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Alabama executes man convicted in slayings of three police officers

Nathaniel Woods was executed on Thursday after being convicted in 2005 of multiple counts of murder and attempted murder for the deaths of three Birmingham, Ala., police officers. File Photo courtesy of the Alabama Department of Corrections
Nathaniel Woods was executed on Thursday after being convicted in 2005 of multiple counts of murder and attempted murder for the deaths of three Birmingham, Ala., police officers. File Photo courtesy of the Alabama Department of Corrections

March 4 (UPI) -- An Alabama man convicted in 2005 in the murders of three Birmingham police officers was executed on Thursday night.

Nathanial Woods, 44, was pronounced dead at 9:01 p.m. at the Holman Correctional Facility near Atmore after the Supreme Court lifted a stay on his execution just before 8 p.m.

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Alabama Gov. Kay Ivey issued a statement on the execution, the fifth in the United States and first in Alabama this year, after she had declined a request to halt it.

"Under Alabama law, someone who helps kill a police officer is just as guilty as the person who directly commits the crime. Since 1983, Alabama has executed two individuals for being an accomplice to capital murder."

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Woods was convicted in 2005 of multiple counts of capital murder and attempted murder for the deaths of officers Carlos Owen, Harley Chisholm III and Charles Bennett. A fourth officer also was shot but survived.

Woods' roommate at the time, Kerry Spencer, admitted to shooting the officers after they responded to their Birmingham home. Prosecutors said Woods set up an ambush of the officers, but Spencer said he shot the officers in self-defense because they were assaulting Woods.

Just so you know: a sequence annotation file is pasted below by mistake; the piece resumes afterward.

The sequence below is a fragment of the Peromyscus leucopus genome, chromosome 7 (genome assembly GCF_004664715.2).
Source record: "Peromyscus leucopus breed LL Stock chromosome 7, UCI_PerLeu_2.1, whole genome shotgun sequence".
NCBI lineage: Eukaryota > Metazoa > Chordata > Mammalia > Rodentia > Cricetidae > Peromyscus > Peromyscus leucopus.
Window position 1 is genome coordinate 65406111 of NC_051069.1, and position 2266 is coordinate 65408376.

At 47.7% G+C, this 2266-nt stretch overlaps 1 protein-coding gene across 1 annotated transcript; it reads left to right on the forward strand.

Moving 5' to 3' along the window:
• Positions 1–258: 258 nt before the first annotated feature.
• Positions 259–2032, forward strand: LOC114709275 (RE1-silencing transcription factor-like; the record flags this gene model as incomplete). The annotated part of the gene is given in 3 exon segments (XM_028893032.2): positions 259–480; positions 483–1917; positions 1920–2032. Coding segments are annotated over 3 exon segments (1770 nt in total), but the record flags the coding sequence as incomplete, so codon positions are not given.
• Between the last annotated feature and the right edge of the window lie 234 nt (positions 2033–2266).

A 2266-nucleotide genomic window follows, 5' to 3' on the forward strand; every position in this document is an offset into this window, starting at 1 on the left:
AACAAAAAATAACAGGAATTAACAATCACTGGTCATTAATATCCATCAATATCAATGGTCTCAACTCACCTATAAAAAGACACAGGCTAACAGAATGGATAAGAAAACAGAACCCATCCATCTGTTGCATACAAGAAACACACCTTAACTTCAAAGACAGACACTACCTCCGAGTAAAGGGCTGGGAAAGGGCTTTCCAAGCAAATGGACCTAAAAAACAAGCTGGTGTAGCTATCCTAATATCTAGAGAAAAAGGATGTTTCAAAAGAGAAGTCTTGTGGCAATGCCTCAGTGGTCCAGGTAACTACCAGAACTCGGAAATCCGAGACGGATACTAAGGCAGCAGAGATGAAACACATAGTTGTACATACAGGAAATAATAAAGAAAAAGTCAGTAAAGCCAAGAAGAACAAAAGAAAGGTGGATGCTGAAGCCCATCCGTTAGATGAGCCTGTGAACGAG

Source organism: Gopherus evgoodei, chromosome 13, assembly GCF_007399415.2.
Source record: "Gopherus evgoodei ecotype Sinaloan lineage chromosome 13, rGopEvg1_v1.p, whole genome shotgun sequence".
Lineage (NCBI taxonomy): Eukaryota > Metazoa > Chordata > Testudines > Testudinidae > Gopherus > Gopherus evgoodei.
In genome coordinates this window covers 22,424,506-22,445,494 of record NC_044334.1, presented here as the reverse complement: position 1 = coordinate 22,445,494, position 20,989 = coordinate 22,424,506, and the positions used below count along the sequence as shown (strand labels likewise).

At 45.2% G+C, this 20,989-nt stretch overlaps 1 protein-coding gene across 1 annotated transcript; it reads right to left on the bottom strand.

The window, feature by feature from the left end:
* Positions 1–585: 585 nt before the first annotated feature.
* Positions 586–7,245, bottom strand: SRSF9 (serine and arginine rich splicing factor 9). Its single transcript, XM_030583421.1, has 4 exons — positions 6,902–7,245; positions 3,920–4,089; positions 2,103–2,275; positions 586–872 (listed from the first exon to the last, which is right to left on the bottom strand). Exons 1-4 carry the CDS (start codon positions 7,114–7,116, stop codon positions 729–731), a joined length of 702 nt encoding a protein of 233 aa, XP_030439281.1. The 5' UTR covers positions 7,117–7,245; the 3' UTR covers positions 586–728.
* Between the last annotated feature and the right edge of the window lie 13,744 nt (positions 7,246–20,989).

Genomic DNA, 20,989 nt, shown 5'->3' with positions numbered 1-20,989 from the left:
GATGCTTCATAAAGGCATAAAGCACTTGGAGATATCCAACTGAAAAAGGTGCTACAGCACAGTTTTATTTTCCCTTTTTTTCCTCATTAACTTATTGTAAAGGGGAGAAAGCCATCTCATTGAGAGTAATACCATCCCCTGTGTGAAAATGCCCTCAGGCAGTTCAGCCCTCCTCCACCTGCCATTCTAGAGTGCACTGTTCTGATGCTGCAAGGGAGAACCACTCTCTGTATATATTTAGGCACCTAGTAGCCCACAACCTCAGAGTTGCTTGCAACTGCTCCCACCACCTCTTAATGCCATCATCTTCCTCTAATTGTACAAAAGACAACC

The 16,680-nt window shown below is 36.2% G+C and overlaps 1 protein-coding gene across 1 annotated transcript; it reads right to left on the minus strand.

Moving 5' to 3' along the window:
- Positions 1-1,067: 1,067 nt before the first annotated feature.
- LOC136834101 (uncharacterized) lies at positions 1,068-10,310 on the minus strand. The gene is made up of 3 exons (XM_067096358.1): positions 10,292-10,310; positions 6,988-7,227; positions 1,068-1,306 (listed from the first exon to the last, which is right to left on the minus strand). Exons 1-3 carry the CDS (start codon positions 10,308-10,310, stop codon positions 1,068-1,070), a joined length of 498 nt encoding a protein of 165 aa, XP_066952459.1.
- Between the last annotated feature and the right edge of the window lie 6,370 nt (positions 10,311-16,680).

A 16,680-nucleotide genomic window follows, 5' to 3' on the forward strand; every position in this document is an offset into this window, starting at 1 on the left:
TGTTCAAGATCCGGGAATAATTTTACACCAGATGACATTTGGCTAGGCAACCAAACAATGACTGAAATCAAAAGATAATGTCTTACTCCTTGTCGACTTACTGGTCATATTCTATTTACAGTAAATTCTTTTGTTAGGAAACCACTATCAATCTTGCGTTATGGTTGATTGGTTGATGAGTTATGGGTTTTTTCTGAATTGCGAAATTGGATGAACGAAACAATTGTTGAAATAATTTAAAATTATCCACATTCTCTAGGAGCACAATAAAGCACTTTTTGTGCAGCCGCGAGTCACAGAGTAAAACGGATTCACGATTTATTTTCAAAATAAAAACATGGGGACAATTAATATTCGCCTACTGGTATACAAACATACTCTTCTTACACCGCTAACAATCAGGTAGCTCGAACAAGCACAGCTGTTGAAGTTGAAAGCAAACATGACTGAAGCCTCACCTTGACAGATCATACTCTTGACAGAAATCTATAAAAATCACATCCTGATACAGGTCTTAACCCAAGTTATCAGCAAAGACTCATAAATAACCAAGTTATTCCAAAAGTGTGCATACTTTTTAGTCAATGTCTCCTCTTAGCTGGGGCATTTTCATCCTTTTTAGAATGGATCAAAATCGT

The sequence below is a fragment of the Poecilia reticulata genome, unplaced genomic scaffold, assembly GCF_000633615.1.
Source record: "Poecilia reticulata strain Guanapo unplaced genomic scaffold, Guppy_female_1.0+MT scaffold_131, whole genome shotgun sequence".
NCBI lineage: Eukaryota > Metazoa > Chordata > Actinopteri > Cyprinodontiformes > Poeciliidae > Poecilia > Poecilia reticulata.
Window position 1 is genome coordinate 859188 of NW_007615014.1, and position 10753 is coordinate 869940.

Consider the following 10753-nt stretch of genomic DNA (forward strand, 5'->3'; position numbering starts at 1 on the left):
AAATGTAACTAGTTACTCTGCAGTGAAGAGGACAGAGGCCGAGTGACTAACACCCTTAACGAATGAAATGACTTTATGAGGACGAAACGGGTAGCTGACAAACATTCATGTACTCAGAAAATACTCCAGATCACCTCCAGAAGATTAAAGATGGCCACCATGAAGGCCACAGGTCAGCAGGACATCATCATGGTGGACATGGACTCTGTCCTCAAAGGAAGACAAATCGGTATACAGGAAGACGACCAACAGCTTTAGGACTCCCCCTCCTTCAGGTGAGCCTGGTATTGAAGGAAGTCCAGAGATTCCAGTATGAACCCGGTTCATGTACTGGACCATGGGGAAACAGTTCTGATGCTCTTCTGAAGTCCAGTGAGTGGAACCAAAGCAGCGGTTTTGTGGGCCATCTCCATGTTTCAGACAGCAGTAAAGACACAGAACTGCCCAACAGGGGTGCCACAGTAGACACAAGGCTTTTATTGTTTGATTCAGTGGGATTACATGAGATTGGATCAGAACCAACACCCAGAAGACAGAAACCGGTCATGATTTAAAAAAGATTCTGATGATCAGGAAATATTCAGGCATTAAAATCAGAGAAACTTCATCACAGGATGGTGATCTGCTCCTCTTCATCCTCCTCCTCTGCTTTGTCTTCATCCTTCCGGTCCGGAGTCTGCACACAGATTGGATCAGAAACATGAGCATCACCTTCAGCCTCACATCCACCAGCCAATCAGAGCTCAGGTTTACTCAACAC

The Appeal reported in February that two of the officers -- Chisholm and Owen -- were known for "corruption and violence" and had a reputation for collecting money from known drug dealers in the city in exchange for protection.

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The Supreme Court had earlier halted Woods' scheduled 6 p.m. execution pending further order from the justices on his appeal.

The document filed in the 11th Circuit asked for a limited, 90-day stay of execution so that Woods, 44, can obtain new legal counsel.

Alabama Attorney General Steve Marshall said the request was "untimely" and called it "an eleventh-hour exercise in gamesmanship." He said Woods also failed to establish that he's entitled to a stay.

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Woods' request came less than a day after the 11th Circuit denied an earlier request for a stay.

The defense sought the stay on the grounds that other death row inmates in Alabama who chose nitrogen hypoxia (gas asphyxiation) as their method of execution received temporary reprieves, but not those who selected lethal injection. The state has delayed setting execution dates for those who chose the former as officials review the protocol for the new method.

The 11th U.S. Circuit on Wednesday declined to intervene in the case, saying "the last-minute nature" of his request for a stay was "unjustified." The panel also said Woods had the opportunity to select nitrogen hypoxia as his method of execution like other inmates.

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"That the state has chosen to offer an alternative method of execution and to honor the wishes of inmates who make that selection does not eliminate its interest in carrying out the sentences of inmates who did not elect that method," the opinion said.

Activists and supporters appealed to Ivey to stop the execution. Martin Luther King III sent her a letter asking her to intervene.

"Killing this African American man, whose case appears to have been strongly mishandled by the courts, could produce an irreversible injustice," he wrote. "Are you willing to allow a potentially innocent man to be executed?"

If his lethal injection is carried out Thursday, Woods would be the fifth person executed in the United States this year and the first in Alabama.

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